Astageddon Part 1: Graymelin Astastemcell Anti-Wrinkle Serum Review

This product was provided for review at my request by W2Beauty. All opinions and recommendations in this post are my own unless otherwise noted. Learn more about my rules for store partnerships by checking out my sponsorship policy and sponsor list.

“Anti-aging.” What even does that mean?

No, but seriously. We see it in skincare marketing all the time, and we know the implication: it will stop my aging or maybe even reverse it. Because if it’s anti-aging, then it’s the opposite of aging!

When you look more closely, though, “anti-aging” as a term is really…pretty meaningless. As a cosmetic claim, how do you prove that something, uh, anti-ages? And the same thing goes for “anti-wrinkle.” It’s just not a specific enough claim to take seriously.

On the other hand, I don’t hold empty marketing claims against the potentially good skincare products that wear them. Brands have to move product somehow, and if they’ve found they can do so more easily using terms like “anti-aging,” then that’s what they’re going to do. It doesn’t necessarily mean the product itself isn’t of value. I think I’ve said this before, but my enjoyment of skincare has increased greatly since I stopped paying attention to most packaging claims. (Unless they have to do with fancy water, but even then I’m not always susceptible. Take that, Laneige! You’ll not get any of my money again!)

Anyway, it’s my openness to giving products a shot even if their packaging flashes some pretty silly buzzwords that led me to the subject of today’s review, Graymelin Astastemcell Anti-Wrinkle Serum. Also, my own staunch anti-aging ideology. I am, at least when it comes to my skin, very much opposed to aging.

Graymelin Astastemcell Anti-Wrinkle Serum
Also, it’s pretty. Pretty bottle. Fiddy like pretty.

Purpose: Graymelin Astastemcell Anti-Wrinkle Serum claims to hydrate, moisturize, and improve skin elasticity.

Best suited for: All skin types, but especially oily, combo-oily, and normal skin.

Do not use if: You are sensitive to olive oil, shea butter, botanical extracts, or anything else in the ingredients list.

Graymelin anti-aging serum
The old-timey laudanum bottle aesthetic strikes again. I hope you’ve got your glasses on.

When and how to use: After cleansing (and after applying any toner, booster, and essence steps in your skincare routine), apply a thin layer to face and neck. Pat in or let dry slightly, then move on to the next step. Graymelin suggests that people with drier complexions apply two layers of this product instead of one in order to maximize hydration. Fiddy says it makes more sense to follow this product up with a different hydrating layer if you need more hydration, because then you’ll benefit from a wider variety of other beneficial ingredients rather than just stacking more of the same. Why only eat carrots when you can eat carrots and kale?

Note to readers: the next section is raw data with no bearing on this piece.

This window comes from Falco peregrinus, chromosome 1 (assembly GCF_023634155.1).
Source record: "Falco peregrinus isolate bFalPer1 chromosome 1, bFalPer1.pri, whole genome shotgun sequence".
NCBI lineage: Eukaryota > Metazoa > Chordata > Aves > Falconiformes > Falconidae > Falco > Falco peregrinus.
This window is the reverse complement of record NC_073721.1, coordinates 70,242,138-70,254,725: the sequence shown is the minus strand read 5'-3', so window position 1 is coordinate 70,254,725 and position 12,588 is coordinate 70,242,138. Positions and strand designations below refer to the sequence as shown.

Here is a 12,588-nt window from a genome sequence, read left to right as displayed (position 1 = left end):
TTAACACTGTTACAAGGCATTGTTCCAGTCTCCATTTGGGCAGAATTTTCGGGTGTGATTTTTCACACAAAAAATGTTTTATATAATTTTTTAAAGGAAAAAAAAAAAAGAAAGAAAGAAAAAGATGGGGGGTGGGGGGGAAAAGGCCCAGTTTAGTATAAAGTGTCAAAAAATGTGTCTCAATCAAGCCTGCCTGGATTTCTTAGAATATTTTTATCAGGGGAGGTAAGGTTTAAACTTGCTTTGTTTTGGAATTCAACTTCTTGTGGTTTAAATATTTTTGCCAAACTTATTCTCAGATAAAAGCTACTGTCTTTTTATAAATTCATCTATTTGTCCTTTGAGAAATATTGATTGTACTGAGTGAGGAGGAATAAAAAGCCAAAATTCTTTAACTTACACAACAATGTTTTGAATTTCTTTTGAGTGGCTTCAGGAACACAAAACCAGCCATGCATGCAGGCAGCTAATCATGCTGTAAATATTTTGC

Graymelin Astastemcell Anti-Wrinkle Serum ingredients (pulled from Hwahae via Tracy of Fanserviced-B and the Snailcast):  Water, PEG/PPG-17/6 copolymer, butylene glycol, aloe barbadensis leaf juice, butylene glycol, betaine, Bis-PEG-18 methyl ether dimethyltaurate, scutellaria baicalensis root extract, paeonia suffruticosa root extract, astaxanthin, hydrolyzed collagen, camellia sinensis callus culture extract, sodium hyaluronate, hydrolyzed pea protein, lecithin, olea europaea (olive) fruit oil, squalane, phytosterols, ceramide 3, butyrospermum parkii (shea) butter, acrylates/C10-30 alkyl acrylate crosspolymer, triethanolamine, sodium polyacrylate, adenosine, allantoin, dipotassium glycyrrhizate

CosDNA analysis

Graymelin Astastemcell Serum review
Get a load of the eye-bleedingly illegible text here. Cbiancardi of Unboxing Beauty and I agree that this shit is hard to read. It’s okay, it doesn’t really say much anyway.

Notable ingredients: The two star ingredients in this product are astaxanthin and camellia sinensis callus culture extract, the extract of cultured, undifferentiated stem cells of the green tea plant.

Astaxanthin is a potent antioxidant found in both plant and animal sources, including microalgae, salmon, trout, krill, and shrimp; it is deep red and is the reason for the flamboyant color of flamingo feathers, due to its presence in the shrimp and algae that make up the birds’ diet. Astaxanthin is said to be powerfully photoprotective and shows some promise for reducing UVA damage when applied topically prior to sun exposure. (Side note: I also take astaxanthin supplements, which are surprisingly inexpensive.) Cool. UVA damage is responsible for so much visible skin aging that anything that could potentially reduce its harm is worth a shot to me. In conjunction with daily sunscreen use, astaxanthin could provide some useful extra protection.

I’m not as excited about plant stem cells. The whole concept smells as fishy to me as the natural sources of astaxanthin. We aren’t plants, so why on earth would their stem cells do a thing for us? The most they might offer, I always figured, would be a high dose of antioxidants. FutureDerm’s assessment of the ingredient emphasizes the antioxidants as well, though Nicki does link some limited and imperfect, but promising, research suggesting that plant stem cells might have a more active impact on wrinkles. Basically, the jury is still out and probably will be for a long time, but there’s some potential there. So, you know, they’re like almost every other skincare “star ingredient” on the market.